• Orange and red dwarf stars have been found to host more Earth-sized planets, and they are far and away the most abundant. They make up more than 75 percent of the stars in our universe, and nearly every red dwarf star has at least one exoplanet.
  • But there's a potentially fatal flaw here: When exoplanets orbiting these stars are the right distance to hold liquid water, they tend suffer from what astronomers call rotational lockup. Much like how one side of our Moon always faces the Earth, one side of the planet always faces its star.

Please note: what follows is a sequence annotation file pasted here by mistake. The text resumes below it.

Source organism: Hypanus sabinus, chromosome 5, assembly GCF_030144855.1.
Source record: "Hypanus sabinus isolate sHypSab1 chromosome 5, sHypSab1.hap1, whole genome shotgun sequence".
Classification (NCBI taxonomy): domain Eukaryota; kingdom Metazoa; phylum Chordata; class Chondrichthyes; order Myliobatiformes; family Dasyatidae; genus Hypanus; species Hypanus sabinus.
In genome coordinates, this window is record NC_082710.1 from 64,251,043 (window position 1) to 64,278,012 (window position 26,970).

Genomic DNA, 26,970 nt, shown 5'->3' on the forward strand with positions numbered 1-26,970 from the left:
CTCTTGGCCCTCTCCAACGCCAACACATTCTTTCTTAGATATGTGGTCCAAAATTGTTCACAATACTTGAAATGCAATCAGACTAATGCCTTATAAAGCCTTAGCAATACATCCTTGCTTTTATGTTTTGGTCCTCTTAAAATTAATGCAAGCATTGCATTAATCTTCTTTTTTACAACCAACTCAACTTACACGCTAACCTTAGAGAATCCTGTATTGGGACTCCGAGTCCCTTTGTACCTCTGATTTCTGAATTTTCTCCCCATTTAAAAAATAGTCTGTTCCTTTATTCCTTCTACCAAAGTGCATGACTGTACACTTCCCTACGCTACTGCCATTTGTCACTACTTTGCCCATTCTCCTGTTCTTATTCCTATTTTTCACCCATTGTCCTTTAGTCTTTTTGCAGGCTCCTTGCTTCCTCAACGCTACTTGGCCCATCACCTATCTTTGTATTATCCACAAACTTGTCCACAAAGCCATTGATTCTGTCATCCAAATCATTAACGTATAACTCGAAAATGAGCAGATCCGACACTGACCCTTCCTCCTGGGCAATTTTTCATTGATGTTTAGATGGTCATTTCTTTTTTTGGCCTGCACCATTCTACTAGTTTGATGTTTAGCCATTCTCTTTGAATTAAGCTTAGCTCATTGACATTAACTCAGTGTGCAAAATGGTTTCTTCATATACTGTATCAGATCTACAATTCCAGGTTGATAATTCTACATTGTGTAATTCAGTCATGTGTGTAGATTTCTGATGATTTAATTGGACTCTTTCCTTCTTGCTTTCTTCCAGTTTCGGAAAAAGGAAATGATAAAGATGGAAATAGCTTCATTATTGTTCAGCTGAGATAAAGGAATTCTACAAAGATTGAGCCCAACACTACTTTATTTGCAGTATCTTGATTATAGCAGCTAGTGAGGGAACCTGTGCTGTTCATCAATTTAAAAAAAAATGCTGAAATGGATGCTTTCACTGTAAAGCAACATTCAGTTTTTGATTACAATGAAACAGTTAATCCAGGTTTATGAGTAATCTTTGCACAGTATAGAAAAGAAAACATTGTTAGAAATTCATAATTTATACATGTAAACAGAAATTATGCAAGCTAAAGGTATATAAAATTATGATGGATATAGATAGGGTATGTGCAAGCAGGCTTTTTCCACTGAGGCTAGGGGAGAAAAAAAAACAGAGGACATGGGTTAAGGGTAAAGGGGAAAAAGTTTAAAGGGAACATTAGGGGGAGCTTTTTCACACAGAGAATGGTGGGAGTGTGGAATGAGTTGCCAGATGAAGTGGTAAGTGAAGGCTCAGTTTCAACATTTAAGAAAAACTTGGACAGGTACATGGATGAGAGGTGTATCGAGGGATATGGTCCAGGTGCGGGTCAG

• Here comes some good news, though. A team of astrophysicists has announced that this thinking could be wrong—rotational lockup is not necessarily the rule for these exoplanets. As they report in the journal Science, the simple existence of an atmosphere (even one as thin as Earth's) can keep a planet twirling and habitable.

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